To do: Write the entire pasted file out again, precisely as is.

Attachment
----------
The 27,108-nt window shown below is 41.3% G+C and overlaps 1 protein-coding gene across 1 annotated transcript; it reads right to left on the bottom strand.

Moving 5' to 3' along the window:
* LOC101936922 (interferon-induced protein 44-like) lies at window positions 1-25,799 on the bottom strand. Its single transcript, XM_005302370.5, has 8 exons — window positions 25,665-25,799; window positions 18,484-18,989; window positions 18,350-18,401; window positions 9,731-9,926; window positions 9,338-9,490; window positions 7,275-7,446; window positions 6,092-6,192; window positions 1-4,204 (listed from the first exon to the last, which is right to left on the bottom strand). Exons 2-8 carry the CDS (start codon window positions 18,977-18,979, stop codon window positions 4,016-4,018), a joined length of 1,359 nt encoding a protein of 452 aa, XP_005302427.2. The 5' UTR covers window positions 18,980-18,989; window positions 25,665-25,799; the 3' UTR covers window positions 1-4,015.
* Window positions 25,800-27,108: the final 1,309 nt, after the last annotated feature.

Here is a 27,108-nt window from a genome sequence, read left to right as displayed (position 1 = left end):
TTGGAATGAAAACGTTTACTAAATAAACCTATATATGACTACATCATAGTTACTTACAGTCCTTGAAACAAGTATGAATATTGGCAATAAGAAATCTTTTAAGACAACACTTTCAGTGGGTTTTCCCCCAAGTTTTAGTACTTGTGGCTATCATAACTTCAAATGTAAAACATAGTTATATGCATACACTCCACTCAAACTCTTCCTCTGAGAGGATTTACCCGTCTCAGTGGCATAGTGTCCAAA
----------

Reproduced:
The 27,108-nt window shown below is 41.3% G+C and overlaps 1 protein-coding gene across 1 annotated transcript; it reads right to left on the bottom strand.

Moving 5' to 3' along the window:
* LOC101936922 (interferon-induced protein 44-like) lies at window positions 1-25,799 on the bottom strand. Its single transcript, XM_005302370.5, has 8 exons — window positions 25,665-25,799; window positions 18,484-18,989; window positions 18,350-18,401; window positions 9,731-9,926; window positions 9,338-9,490; window positions 7,275-7,446; window positions 6,092-6,192; window positions 1-4,204 (listed from the first exon to the last, which is right to left on the bottom strand). Exons 2-8 carry the CDS (start codon window positions 18,977-18,979, stop codon window positions 4,016-4,018), a joined length of 1,359 nt encoding a protein of 452 aa, XP_005302427.2. The 5' UTR covers window positions 18,980-18,989; window positions 25,665-25,799; the 3' UTR covers window positions 1-4,015.
* Window positions 25,800-27,108: the final 1,309 nt, after the last annotated feature.

Here is a 27,108-nt window from a genome sequence, read left to right as displayed (position 1 = left end):
TTGGAATGAAAACGTTTACTAAATAAACCTATATATGACTACATCATAGTTACTTACAGTCCTTGAAACAAGTATGAATATTGGCAATAAGAAATCTTTTAAGACAACACTTTCAGTGGGTTTTCCCCCAAGTTTTAGTACTTGTGGCTATCATAACTTCAAATGTAAAACATAGTTATATGCATACACTCCACTCAAACTCTTCCTCTGAGAGGATTTACCCGTCTCAGTGGCATAGTGTCCAAA